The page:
DNS Hijacks Now Being Used to Serve Black Hole Exploit Kit

Attackers have been going after various pieces of the DNS infrastructure for a long time now, and it’s not unusual for there to be somewhat organized campaigns that target certain vertical industries or geographic regions. But researchers lately have been seeing an interesting pattern of compromises in which attackers somehow add new names to existing domains and use those sub-domains to piggyback on the good reputation of the sites and push counterfeit goods, pills and other junk. And now they’re using the attack to push exploits via the Black Hole Exploit Kit.

BlackholeAttackers have been going after various pieces of the DNS infrastructure for a long time now, and it’s not unusual for there to be somewhat organized campaigns that target certain vertical industries or geographic regions. But researchers lately have been seeing an interesting pattern of compromises in which attackers somehow add new names to existing domains and use those sub-domains to piggyback on the good reputation of the sites and push counterfeit goods, pills and other junk. And now they’re using the attack to push exploits via the Black Hole Exploit Kit.

The attacks have been ongoing for at least a couple of months and while they’re fairly simple in theory, researchers haven’t necessarily been able to figure out how the attackers have managed to compromise the domains and get access to the DNS records to add their own sub-domains. What’s happened is that attackers have been able to alter the domain records of dozens of existing, legitimate sites, including local government agencies, small businesses, community banks and others and then inserted new sub-domain names into the records.

So the new sub-domains might look something like this: payday-loans.smalltownbank.com. This small bank would likely have a good reputation built up in the various blacklisting and reputation systems out there and the attackers are able to ride on top of that and give themselves more credibility in the search-engine rankings. That means more users will find their domains in search results and potentially land on the sites, winding up on an order page for fake Viagra or shady personal loans instead of whatever they were searching for.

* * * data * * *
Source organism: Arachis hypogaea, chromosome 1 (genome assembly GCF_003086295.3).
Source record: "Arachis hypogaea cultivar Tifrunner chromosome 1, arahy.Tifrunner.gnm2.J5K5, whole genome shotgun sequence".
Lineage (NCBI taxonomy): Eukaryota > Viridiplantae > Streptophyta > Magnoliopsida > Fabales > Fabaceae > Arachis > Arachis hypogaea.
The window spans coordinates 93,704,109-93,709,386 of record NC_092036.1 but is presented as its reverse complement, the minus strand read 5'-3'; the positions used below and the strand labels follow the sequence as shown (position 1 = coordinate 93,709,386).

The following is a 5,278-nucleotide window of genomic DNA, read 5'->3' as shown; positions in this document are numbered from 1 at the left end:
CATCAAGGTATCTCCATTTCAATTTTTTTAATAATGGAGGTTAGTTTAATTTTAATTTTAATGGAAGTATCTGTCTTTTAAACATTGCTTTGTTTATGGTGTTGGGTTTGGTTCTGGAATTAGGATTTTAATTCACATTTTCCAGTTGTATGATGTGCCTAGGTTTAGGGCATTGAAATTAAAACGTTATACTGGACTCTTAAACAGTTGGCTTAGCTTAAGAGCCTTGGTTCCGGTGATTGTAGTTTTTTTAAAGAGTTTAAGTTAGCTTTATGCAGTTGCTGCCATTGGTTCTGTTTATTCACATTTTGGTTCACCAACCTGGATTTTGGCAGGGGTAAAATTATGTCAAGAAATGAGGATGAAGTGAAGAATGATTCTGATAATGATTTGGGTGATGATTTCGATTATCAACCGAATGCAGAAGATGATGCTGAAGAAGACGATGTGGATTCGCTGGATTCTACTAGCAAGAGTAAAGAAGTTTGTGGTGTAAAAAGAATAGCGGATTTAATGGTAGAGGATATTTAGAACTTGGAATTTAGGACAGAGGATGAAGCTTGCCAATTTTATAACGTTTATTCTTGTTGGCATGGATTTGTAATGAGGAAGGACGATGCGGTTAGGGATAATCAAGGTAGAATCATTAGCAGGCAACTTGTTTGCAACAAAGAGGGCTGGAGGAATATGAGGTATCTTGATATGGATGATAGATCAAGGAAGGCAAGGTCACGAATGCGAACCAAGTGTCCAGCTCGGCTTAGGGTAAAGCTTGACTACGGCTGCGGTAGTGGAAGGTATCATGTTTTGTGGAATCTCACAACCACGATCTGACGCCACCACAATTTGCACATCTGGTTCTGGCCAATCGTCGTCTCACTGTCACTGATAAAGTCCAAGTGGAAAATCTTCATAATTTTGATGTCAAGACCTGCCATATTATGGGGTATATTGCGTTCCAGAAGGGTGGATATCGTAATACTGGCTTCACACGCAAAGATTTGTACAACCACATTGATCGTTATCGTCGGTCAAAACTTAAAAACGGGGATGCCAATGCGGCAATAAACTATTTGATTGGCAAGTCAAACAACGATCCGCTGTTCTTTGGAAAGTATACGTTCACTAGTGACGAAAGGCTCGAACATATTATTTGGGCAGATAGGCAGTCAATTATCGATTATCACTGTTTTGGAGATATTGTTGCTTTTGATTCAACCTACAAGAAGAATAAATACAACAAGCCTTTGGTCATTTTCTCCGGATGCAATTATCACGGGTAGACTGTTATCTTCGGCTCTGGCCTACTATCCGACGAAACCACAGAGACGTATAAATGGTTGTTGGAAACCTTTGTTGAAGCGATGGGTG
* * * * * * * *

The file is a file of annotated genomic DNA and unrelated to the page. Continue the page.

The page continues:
The folks at the SANS Internet Storm Center have been looking into the attacks and have identified dozens of domains that have been affected and poisoned with the insertion of a slew of skeevy sub-domains pushing fake pharmaceuticals, loans and other Internet spam staples.

“How did this happen? Unsurprisingly, no one I talked to about this was standing at the front of the line, ready to take the blame for these issues: Domain owners swear they used good passwords and are sure that the DNS providers were hacked, DNS providers are certain that the Domain owners used lousy passwords on their accounts… ’round and ’round we go,” Tom Liston of the ISC wrote in an analysis of the attacks in October.
“My gut tells me that the truth lies somewhere in between: bad passwords combined with poor account lockout controls on something like a cPanel-type web interface probably led to successful brute force attacks on most of these… I could, however, be completely wrong.”

Now, it turns out that the attackers aren’t just using these fishy sub-domains to push their junk products, but also are using them to serve exploits, courtesy of the Black Hole Exploit Kit. Black Hole has turned into the Luis Sojo of exploit kits, a utility infielder putting in work in a variety of places for a menu of different taskmasters. It’s popping up all over the place these days, and it’s typically being used to push a handful of exploits, some of which may be newer and others could be months or years old.

“The problem is only slowly starting to surface in the Google search results, but it is plenty evident in passive DNS loggers like RUS-CERT’s: http://www.bfk.de/bfk_dnslogger.html?query=91.196.216.50#result

The domains affected have been abused for the past several days to push copies of the BlackHole Exploit Kit,” Daniel Wesemann of the SANS ISC wrote over the weekend. “The IP range used changes about every three, four days:

188.247.135.37 in use until Dec 2, AS34714, Opticnet, Romania
146.185.245.72 in use until Dec 5, AS43215, Monyson Group, Russia
91.196.216.50 in use since Dec 6, AS43239, Spetsenergo, Russia

One of the many exploits launched by these sites is for the Java Vulnerability CVE2011-3544.”

That Java vulnerability was first reported about two months ago, and is one of many Java flaws that’s being used in targeted attacks and more general campaigns right now. Microsoft researchers found recently that Java exploits were the most common ones it observed in the first six months of 2011.

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